Lucky Strike

Lucky Strike

The Place that Grows Green


Image: TIME

St. Patrick’s Day celebrates the patron saint’s life, which is why we deck out in green, drink, dance, and celebrate St. Patrick. How fun and eventful! The day, March 17, marks a day of celebration, luck, festivities, and did I mention drinking? But all that luck, what does it translate into?

While it’s a myth that people drink more beer than water, the very thought that beer could be less damaging to our health than water of all things is terrifying. The only thing that makes the thought scarier is that maybe one day we won’t have the same access to clean water as we do today. Maybe our homes could be sitting under water, sunken into the ground, places we’ll have to show our grandchildren pictures of, but they’ll never be able to visit. It may not seem possible, but to me, it’s a very real feeling.

Imagine yourself as a child on a beach. The water rolls in waves, dancing closer and closer to your feet, until the tide begins to rise, tickling your toes, and then, before you know it, it covers your feet. When the water continues to rise, you run away and can giggle about it like a child. You can wait until the tide recedes to approach the shore again. But what if low tide never came? Imagine the water creeping up and having nowhere to go. Looking at the waves and knowing they’re coming but deciding to do nothing about it. Can you imagine just drowning because you didn’t avoid the high tide?

Climate change isn’t about luck. It’s about seeing high tide come in, and watching it stay. The feeling of getting tickled by the waves is no longer. Climate change is about irreversibility. it’s about working with what we’ve got, and saving the future generations from the consequences.

Unlike if you were a child on a beach, there’s no guardian to pull you away from the water when it’s not safe. We’re not children anymore. We’re not the child on the beach, that’s the next generation, and our children and our grandchildren, and theirs. So, the question is, do we pull them away?

It’s a rhetorical question, of course. But it’s been so hard to just follow the obvious recently, that I’d like to present an action plan; St. Paddy’s Day themed.

First, you wear green. Not the colour (I get it, green isn’t my colour either), but what I mean is that you a) buy less new clothing, b) buy more used clothing, and c) buy less clothing in general. Picking clothes made from sustainable materials, etc. is also encouraged, but following steps a) through c) will honestly save you a lot of green and also do good for the planet.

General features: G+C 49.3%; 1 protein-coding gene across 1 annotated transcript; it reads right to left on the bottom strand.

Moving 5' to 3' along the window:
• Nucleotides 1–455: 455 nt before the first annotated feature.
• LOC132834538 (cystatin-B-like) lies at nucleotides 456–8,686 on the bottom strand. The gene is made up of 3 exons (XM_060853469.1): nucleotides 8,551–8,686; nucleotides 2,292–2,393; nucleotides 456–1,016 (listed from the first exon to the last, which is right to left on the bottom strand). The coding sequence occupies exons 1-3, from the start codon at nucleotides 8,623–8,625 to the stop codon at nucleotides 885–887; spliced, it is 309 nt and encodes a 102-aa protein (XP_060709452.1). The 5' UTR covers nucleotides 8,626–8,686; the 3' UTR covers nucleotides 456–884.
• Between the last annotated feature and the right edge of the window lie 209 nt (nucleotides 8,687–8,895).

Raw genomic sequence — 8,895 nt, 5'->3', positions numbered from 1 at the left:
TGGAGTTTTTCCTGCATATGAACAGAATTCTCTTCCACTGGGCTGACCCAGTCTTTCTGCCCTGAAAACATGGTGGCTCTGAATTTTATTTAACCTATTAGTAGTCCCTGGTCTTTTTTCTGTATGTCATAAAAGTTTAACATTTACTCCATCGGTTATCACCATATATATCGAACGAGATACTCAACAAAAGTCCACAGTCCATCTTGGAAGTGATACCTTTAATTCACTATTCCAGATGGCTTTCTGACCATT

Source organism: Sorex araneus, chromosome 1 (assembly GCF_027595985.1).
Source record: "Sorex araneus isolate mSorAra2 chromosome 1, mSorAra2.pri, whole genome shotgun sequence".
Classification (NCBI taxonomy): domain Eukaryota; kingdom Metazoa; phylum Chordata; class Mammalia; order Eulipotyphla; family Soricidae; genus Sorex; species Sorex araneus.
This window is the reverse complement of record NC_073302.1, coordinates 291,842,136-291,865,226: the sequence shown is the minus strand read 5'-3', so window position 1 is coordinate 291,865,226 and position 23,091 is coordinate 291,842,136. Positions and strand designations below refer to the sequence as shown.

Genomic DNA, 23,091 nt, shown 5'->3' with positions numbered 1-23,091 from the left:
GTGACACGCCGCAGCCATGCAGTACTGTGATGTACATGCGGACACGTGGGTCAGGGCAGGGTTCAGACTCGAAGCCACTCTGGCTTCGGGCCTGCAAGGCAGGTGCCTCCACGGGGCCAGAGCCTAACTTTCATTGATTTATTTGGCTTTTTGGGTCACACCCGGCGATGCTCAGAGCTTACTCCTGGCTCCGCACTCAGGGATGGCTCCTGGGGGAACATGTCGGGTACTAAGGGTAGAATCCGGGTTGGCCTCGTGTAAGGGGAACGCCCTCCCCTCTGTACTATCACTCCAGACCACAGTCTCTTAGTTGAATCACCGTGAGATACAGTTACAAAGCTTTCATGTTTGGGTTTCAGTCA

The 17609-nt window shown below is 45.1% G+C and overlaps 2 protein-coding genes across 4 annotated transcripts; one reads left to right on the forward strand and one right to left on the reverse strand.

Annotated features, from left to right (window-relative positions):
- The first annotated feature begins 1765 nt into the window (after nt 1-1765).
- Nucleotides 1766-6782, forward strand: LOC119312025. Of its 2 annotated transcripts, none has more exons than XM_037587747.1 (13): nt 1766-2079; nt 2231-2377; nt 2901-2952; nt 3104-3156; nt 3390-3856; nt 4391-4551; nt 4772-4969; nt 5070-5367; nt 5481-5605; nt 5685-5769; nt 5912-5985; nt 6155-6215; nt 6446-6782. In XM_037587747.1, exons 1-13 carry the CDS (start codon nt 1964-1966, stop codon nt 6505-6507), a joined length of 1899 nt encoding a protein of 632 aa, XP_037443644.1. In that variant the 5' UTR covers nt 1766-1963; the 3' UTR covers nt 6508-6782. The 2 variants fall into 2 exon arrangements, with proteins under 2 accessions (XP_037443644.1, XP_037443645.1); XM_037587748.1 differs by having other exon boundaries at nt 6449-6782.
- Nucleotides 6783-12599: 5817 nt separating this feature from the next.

Next, you drink… green. Yes, drink green smoothies if that’s your thing, but it’s not mine because I’m much too lazy to clean out a blender, so the other option is to drink lots of water, out of a reusable water bottle. Always use a reusable water bottle, and for the rare occasion when you do use a plastic bottle – use it either a) as if it were a reusable bottle, or b) recycle it.

The next thing on the list would be dance, but we’re just going to take this as a mode of transportation.   Move green, and try to a) walk, b) bike, c) take public transport, d) carpool places as much as possible, in that order of preference (Uber doesn’t really count as carpool, unless you get UberPool).

And celebrating life definitely doesn’t seem to fit… right? Wrong. The last point is to eat less meat. Don’t get me wrong, I love to eat meat, and every now and then I will indulge myself. But overall, cutting back on meat consumption is a good way to reduce your carbon footprint, and cutting back on red meat is good for your health, as long as you’re finding other ways to get the protein you need!

And of course, reduce, reuse recycle! We got lucky with this planet in the first place, but we can’t rely on luck to keep it liveable forever.